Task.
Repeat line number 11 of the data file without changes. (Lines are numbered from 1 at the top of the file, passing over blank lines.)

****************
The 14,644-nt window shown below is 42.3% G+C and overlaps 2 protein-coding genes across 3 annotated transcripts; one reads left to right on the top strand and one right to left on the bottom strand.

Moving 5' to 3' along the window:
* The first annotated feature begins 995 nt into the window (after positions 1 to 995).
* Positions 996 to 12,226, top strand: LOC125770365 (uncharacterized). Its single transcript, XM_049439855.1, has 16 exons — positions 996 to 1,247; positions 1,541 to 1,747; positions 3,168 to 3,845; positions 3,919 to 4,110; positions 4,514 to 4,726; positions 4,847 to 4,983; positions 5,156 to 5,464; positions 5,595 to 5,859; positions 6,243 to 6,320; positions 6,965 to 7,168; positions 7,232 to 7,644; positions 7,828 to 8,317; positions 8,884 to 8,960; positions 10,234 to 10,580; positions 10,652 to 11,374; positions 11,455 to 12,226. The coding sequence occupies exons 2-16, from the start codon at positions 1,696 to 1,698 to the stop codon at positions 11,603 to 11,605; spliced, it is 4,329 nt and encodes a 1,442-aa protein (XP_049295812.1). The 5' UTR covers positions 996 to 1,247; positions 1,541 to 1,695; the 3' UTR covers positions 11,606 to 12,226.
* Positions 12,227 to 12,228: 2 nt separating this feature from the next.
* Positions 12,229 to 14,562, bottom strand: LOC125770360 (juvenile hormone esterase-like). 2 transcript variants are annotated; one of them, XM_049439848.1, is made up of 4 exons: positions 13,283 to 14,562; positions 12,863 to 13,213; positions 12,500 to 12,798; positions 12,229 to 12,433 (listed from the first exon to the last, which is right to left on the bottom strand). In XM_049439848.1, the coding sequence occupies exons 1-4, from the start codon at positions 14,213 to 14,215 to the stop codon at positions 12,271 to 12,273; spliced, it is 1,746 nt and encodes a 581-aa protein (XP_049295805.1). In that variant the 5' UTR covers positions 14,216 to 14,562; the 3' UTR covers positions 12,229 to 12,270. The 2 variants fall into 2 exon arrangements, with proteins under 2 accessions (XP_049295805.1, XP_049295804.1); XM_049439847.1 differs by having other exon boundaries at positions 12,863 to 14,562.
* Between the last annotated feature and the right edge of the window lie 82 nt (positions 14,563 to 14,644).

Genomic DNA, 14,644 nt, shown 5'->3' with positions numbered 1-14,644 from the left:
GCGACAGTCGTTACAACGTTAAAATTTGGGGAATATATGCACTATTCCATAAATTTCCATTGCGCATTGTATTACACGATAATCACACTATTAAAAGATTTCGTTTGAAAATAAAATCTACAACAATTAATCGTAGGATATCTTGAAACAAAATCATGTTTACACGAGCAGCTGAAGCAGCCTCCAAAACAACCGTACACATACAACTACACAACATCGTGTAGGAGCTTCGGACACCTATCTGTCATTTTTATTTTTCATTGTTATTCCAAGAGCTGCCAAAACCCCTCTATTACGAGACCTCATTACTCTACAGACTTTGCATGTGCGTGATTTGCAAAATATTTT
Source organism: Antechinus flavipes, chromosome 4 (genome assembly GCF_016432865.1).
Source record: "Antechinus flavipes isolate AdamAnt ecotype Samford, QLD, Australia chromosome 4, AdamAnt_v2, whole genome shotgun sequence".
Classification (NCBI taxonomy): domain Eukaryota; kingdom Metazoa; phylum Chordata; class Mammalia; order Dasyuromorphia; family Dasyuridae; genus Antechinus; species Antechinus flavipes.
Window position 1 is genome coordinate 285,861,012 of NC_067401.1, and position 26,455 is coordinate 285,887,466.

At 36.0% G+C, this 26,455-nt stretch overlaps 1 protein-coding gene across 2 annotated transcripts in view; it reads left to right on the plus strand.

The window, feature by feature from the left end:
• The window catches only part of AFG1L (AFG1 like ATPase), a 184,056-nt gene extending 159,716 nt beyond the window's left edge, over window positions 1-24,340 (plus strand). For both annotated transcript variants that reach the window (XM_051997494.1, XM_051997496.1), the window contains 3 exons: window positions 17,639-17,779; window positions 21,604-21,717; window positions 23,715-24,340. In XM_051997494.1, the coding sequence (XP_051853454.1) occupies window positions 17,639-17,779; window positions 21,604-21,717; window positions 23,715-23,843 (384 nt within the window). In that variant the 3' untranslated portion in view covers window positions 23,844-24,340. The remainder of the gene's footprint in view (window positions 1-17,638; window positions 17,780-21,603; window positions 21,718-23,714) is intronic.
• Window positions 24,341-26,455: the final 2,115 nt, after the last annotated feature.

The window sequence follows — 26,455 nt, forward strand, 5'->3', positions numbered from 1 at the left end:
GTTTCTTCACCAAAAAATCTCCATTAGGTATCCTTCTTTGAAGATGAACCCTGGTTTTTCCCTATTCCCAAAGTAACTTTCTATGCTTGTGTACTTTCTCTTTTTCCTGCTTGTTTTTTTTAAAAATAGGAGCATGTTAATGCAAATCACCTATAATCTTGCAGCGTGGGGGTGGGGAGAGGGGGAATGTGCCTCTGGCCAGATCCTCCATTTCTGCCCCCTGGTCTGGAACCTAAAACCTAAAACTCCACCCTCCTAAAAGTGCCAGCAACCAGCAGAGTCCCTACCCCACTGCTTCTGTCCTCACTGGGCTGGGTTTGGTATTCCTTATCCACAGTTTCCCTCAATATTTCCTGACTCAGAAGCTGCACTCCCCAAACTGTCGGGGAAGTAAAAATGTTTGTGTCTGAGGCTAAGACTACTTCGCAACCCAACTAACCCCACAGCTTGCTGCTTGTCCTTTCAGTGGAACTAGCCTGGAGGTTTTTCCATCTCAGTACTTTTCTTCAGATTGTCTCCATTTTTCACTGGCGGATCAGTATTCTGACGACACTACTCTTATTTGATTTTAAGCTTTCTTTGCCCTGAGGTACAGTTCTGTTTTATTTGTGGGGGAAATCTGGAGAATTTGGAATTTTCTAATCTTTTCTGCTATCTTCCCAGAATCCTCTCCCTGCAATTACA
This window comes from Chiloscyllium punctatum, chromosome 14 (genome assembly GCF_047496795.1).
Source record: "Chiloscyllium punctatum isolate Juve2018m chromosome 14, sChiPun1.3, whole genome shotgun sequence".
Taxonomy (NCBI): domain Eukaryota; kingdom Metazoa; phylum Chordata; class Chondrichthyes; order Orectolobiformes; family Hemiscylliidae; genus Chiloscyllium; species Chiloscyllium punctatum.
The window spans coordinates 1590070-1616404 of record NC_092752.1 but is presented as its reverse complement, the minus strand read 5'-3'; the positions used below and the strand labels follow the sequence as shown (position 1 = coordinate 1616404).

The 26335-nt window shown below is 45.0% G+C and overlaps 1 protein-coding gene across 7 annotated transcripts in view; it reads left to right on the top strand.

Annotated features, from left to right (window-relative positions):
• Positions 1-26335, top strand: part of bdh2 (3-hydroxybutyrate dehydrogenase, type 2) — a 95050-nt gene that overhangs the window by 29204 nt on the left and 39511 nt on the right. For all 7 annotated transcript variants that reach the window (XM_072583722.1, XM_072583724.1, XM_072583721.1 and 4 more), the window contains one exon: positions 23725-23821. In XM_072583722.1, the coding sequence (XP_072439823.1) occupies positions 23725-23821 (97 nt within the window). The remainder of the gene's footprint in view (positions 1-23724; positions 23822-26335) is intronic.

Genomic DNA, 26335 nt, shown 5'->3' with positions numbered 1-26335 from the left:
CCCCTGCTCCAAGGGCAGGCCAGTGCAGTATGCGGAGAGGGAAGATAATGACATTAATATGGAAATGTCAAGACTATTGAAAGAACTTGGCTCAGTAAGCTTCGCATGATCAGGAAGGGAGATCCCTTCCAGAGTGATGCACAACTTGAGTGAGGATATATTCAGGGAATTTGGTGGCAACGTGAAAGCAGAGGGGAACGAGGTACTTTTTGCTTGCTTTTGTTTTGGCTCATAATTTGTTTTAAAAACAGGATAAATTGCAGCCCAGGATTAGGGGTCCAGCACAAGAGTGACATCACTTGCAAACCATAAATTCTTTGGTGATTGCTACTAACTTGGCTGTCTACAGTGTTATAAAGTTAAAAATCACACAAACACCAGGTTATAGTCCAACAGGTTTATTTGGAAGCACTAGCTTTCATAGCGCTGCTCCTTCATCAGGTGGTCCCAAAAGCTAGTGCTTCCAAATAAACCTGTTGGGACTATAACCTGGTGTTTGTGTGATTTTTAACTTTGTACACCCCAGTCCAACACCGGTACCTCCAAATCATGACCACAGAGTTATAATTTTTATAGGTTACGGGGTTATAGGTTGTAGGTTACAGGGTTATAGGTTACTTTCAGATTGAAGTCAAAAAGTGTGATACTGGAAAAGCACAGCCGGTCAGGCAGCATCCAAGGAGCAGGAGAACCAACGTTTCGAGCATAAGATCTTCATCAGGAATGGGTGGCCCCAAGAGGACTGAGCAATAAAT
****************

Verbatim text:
Source record: "Antechinus flavipes isolate AdamAnt ecotype Samford, QLD, Australia chromosome 4, AdamAnt_v2, whole genome shotgun sequence".